Frequent teariness, anxiety, fearfulness, insomnia and changes in appetite are likely first symptoms of workplace stress. My clients who report these symptoms are also somewhat baffled by what could be the cause. They tell me, “I love my job and I’m good at it, so why does it suddenly upset me so much?“
Let’s take the case of Joan who works as a nurse in a local hospital. She came to see me complaining that her panic attacks were getting worse and she was crying most days, unable to cope with a workload that, just a few months previously, had been no problem for her.
Joan said she was intending to build a new house. Her bank manager told her she needed to earn just a little extra so as to afford the loan. Joan’s calculations revealed she could manage the loan if she did an extra four hours’ overtime each week.
Overtime was abundantly available since the introduction of a freeze on new hires until December. However, changing her schedule meant that Joan had to reconsider her work/life balance so as to make enough time for her family. A colleague agreed to swap shifts with her so she could spend Sundays with her grandkids instead of at work.
Joan approached her clinical coordinator with a reasonable proposal that wouldn’t cause inconvenience to the smooth running of the hospital.
Her boss, Lilliane, flat out refused her request, even though she had recently swapped other employees’ shifts and given them overtime. She blatantly favoured certain nurses and made vague excuses why she couldn’t accommodate Joan.
By the time Joan came to see me, she had tearfully accepted her lot, but it meant a decrease in her quality of life. She had to postpone her building project because the overtime she wanted was denied her. She also had to give up reclaiming her Sundays with family, which meant she only saw them once a month.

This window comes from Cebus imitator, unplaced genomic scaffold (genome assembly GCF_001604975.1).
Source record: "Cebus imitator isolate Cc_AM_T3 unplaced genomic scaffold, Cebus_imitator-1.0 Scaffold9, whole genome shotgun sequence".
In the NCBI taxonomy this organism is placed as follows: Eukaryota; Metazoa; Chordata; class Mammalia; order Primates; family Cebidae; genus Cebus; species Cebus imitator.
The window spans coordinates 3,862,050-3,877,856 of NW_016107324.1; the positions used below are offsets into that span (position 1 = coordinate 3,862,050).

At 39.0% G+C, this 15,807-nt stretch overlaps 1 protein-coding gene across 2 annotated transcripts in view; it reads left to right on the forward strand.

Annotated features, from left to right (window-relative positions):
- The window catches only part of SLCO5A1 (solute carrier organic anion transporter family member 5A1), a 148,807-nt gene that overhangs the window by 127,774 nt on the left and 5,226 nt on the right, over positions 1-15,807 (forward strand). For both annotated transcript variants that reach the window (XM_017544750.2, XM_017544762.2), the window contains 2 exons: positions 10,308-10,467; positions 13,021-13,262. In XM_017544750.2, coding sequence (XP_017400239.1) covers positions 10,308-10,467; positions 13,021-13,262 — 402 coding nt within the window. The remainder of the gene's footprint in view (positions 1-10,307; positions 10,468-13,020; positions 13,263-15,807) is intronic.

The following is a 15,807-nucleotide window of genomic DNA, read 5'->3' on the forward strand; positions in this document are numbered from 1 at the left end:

Joan felt trapped, stuck and as if her life were outside her control. Additionally, she suddenly developed a phobia of driving that limited her scant freedom even more. She was shocked to find herself helpless, weak and lacking in energy, when she’d previously considered herself resilient, resourceful and independent.
I suggested to Joan that she was exhibiting typical symptoms related to workplace bullying, which shocked her. She had no idea why anyone would target her since she went out of her way to do a good job, was always available to run extra errands for her boss and was mild-mannered, quiet and utterly inoffensive. Surely there had to be a more logical explanation?
Targets of workplace bullying are often so shocked by hostile behaviour that they don’t figure out they’re being bullied until six to eighteen months’ down the track, by which time their mental and physical health have irrevocably broken down.
When you’re being bullied at work, I always stress how important it is to “catch it early,” but how can you catch it early when you don’t even know what’s going on? The legal definition of workplace bullying according to the Fair Work Commission (Australia) is:
Repeated, unreasonable behaviour by one or more people that creates a risk to the health and safety of the target/s at whom the behaviour is directed, not including reasonable management action carried out in a reasonable manner.
Once you realise what’s going on, there are five things you can do to claim back your power:
1. Create A Workplace Bullying Timeline: